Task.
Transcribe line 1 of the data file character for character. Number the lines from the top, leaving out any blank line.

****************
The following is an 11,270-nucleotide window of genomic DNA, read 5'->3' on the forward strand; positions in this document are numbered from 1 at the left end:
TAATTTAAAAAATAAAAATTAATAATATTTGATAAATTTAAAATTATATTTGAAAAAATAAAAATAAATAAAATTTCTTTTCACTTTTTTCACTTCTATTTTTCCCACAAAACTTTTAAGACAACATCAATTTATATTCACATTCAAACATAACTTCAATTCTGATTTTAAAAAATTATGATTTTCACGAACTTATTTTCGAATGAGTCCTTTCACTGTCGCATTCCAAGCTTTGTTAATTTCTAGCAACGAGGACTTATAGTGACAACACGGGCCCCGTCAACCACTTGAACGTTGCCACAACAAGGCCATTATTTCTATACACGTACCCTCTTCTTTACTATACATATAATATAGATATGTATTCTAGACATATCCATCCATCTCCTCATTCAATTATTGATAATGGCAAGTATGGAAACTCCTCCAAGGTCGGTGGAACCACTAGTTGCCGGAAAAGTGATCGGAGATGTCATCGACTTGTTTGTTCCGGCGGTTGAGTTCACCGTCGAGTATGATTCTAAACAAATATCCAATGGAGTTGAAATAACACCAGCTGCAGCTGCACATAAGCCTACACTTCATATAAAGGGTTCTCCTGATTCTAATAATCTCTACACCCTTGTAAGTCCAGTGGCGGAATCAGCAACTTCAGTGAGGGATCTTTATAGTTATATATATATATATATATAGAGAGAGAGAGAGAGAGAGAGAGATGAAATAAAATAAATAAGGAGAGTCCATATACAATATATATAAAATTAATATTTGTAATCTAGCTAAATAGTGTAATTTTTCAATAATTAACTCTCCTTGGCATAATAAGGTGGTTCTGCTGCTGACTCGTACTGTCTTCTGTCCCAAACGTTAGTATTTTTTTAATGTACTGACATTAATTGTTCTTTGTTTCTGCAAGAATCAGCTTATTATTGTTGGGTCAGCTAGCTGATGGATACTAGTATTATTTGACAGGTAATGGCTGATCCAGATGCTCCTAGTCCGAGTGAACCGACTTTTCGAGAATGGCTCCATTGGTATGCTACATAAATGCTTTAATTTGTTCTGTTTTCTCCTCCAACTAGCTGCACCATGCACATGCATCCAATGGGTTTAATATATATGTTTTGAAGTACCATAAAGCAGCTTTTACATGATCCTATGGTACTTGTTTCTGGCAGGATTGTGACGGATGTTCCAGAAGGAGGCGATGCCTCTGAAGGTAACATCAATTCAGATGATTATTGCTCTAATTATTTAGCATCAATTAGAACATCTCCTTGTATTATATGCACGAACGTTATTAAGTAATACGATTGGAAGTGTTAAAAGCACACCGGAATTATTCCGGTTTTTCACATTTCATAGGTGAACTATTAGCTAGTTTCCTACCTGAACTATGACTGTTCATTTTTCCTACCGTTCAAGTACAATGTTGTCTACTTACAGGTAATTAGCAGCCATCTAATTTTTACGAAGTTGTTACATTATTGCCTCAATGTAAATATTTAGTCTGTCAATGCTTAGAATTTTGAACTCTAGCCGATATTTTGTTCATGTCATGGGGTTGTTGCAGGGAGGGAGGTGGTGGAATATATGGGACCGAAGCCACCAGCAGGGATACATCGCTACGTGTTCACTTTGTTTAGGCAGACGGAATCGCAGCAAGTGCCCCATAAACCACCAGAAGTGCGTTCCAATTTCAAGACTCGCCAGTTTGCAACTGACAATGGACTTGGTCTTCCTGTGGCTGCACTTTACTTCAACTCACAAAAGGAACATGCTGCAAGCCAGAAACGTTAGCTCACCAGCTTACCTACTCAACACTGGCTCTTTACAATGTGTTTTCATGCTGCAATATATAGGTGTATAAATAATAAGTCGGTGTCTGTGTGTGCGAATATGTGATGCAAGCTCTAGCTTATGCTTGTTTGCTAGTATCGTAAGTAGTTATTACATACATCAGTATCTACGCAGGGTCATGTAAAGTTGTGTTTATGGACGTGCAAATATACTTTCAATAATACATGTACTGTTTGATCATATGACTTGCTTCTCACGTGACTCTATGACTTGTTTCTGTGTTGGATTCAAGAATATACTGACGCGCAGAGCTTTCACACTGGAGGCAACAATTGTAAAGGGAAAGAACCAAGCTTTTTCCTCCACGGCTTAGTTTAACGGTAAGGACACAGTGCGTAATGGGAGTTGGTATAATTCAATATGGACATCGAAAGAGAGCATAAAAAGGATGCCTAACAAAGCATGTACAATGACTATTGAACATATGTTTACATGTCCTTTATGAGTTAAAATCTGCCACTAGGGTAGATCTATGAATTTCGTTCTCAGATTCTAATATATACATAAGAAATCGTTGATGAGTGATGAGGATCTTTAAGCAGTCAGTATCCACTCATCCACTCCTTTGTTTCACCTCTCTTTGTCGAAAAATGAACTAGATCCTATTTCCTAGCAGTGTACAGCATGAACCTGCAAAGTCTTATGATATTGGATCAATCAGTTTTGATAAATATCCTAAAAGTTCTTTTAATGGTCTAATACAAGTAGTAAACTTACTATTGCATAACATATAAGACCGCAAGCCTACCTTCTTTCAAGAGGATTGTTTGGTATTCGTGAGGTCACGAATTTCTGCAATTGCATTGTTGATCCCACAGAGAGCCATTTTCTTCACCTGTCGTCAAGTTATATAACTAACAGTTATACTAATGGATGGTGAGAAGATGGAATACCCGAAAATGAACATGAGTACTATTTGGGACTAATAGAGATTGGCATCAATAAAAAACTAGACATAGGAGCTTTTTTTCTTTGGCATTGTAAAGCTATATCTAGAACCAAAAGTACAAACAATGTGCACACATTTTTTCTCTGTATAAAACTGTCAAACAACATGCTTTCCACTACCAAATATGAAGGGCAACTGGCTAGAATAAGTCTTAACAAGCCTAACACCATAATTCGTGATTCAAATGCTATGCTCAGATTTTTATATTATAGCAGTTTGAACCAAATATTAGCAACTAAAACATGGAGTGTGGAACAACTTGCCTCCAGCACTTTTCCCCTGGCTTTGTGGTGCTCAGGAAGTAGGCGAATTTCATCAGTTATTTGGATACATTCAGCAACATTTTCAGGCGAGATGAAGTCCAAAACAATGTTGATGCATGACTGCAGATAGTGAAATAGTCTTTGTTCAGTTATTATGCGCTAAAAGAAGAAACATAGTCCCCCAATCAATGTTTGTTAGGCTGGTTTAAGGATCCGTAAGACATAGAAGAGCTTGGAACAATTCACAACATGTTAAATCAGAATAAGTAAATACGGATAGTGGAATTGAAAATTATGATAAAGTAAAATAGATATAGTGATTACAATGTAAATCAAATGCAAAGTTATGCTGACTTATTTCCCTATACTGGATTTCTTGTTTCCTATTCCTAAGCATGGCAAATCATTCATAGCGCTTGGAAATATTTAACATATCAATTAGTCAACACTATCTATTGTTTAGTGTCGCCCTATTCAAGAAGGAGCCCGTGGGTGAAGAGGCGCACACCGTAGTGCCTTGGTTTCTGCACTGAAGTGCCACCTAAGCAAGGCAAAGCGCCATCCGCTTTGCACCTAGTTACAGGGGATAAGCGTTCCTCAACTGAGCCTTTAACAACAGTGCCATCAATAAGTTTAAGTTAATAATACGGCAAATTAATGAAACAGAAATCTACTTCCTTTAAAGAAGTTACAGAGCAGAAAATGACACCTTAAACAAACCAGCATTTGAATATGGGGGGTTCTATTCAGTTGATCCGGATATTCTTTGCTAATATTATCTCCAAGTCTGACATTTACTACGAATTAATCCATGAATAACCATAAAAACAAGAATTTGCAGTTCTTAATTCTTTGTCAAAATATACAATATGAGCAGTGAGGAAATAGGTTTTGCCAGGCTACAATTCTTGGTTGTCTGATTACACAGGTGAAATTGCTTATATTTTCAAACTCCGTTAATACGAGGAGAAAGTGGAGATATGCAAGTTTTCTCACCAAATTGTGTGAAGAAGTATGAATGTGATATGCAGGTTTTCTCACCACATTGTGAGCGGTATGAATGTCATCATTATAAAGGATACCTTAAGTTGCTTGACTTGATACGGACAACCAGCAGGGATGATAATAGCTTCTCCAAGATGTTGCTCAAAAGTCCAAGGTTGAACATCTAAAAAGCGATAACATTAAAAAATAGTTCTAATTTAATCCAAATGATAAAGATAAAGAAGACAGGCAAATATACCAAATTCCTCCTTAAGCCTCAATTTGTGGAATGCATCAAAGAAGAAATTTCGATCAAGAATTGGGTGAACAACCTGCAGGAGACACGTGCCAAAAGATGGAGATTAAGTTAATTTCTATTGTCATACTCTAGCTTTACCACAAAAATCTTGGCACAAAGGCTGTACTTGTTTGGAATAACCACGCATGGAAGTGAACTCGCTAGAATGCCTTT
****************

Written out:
The following is an 11,270-nucleotide window of genomic DNA, read 5'->3' on the forward strand; positions in this document are numbered from 1 at the left end: